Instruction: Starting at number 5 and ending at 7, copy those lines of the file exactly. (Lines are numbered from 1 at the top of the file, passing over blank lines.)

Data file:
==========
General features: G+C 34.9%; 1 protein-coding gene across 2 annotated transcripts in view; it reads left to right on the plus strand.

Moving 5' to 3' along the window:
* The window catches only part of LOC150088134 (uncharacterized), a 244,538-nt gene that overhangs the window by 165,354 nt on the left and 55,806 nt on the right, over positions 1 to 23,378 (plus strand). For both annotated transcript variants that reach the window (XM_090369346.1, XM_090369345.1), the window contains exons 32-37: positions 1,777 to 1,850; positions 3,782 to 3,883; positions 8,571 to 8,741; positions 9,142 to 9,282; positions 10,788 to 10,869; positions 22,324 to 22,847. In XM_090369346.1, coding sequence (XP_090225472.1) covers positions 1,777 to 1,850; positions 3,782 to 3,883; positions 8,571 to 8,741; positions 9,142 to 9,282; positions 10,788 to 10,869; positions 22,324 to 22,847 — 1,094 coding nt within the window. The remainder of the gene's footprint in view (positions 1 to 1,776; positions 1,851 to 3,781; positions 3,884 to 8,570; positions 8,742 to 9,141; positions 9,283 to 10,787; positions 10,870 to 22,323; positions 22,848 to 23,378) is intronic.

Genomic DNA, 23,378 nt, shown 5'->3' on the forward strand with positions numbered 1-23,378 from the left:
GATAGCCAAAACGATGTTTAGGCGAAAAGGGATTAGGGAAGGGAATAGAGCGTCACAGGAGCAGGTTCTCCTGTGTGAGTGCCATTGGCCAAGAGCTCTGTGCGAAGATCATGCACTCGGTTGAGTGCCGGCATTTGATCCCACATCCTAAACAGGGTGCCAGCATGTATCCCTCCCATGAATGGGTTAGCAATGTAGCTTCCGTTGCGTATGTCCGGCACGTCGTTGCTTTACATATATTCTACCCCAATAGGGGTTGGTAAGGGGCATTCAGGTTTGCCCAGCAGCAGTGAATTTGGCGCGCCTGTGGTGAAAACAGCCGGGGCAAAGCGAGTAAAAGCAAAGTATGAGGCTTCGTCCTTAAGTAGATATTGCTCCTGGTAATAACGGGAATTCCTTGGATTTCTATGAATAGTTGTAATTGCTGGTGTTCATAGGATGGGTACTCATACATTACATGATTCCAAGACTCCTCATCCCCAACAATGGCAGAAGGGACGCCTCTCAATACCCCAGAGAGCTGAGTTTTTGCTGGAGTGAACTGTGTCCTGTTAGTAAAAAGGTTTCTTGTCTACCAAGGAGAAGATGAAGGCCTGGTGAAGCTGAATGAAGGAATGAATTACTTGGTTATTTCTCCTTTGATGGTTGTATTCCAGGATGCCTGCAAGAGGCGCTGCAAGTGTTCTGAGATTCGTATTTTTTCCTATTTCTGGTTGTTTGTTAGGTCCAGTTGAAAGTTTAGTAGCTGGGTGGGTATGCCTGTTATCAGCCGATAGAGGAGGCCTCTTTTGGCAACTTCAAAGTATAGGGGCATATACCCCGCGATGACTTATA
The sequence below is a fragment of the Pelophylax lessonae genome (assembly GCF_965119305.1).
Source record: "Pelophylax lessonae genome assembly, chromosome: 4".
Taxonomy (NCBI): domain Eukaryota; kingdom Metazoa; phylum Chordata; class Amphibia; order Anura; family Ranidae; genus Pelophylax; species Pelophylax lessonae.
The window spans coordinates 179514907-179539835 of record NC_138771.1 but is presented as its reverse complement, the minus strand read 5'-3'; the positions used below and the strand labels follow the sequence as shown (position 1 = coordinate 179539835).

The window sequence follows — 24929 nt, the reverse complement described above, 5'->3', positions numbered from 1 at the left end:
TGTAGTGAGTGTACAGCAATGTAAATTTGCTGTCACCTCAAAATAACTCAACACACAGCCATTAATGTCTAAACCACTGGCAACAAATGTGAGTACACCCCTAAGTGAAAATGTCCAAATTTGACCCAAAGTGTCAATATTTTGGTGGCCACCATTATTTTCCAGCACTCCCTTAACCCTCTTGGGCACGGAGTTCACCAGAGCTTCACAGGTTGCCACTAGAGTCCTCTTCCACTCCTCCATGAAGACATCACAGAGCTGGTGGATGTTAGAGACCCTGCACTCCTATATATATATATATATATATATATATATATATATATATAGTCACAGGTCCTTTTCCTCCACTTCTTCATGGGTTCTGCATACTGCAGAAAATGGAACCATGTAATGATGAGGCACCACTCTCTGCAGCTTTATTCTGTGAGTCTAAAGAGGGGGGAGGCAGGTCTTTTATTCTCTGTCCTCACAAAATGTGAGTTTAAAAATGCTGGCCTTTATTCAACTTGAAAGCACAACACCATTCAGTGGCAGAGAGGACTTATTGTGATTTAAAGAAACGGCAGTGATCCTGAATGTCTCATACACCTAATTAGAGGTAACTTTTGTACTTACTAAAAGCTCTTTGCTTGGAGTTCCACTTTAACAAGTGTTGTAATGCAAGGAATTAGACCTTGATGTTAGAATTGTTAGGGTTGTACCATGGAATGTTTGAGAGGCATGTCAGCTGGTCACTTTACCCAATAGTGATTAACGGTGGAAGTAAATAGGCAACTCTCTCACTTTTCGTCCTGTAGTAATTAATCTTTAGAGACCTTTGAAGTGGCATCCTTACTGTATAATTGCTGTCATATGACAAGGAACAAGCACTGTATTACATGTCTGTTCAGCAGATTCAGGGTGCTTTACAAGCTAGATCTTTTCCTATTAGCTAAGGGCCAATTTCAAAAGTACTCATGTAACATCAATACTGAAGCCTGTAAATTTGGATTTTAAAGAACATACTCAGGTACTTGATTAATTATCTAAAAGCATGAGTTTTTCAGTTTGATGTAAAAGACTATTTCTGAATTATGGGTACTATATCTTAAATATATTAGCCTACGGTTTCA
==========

GATAGCCAAAACGATGTTTAGGCGAAAAGGGATTAGGGAAGGGAATAGAGCGTCACAGGAGCAGGTTCTCCTGTGTGAGTGCCATTGGCCAAGAGCTCTGTGCGAAGATCATGCACTCGGTTGAGTGCCGGCATTTGATCCCACATCCTAAACAGGGTGCCAGCATGTATCCCTCCCATGAATGGGTTAGCAATGTAGCTTCCGTTGCGTATGTCCGGCACGTCGTTGCTTTACATATATTCTACCCCAATAGGGGTTGGTAAGGGGCATTCAGGTTTGCCCAGCAGCAGTGAATTTGGCGCGCCTGTGGTGAAAACAGCCGGGGCAAAGCGAGTAAAAGCAAAGTATGAGGCTTCGTCCTTAAGTAGATATTGCTCCTGGTAATAACGGGAATTCCTTGGATTTCTATGAATAGTTGTAATTGCTGGTGTTCATAGGATGGGTACTCATACATTACATGATTCCAAGACTCCTCATCCCCAACAATGGCAGAAGGGACGCCTCTCAATACCCCAGAGAGCTGAGTTTTTGCTGGAGTGAACTGTGTCCTGTTAGTAAAAAGGTTTCTTGTCTACCAAGGAGAAGATGAAGGCCTGGTGAAGCTGAATGAAGGAATGAATTACTTGGTTATTTCTCCTTTGATGGTTGTATTCCAGGATGCCTGCAAGAGGCGCTGCAAGTGTTCTGAGATTCGTATTTTTTCCTATTTCTGGTTGTTTGTTAGGTCCAGTTGAAAGTTTAGTAGCTGGGTGGGTATGCCTGTTATCAGCCGATAGAGGAGGCCTCTTTTGGCAACTTCAAAGTATAGGGGCATATACCCCGCGATGACTTATA
The sequence below is a fragment of the Pelophylax lessonae genome (assembly GCF_965119305.1).
Source record: "Pelophylax lessonae genome assembly, chromosome: 4".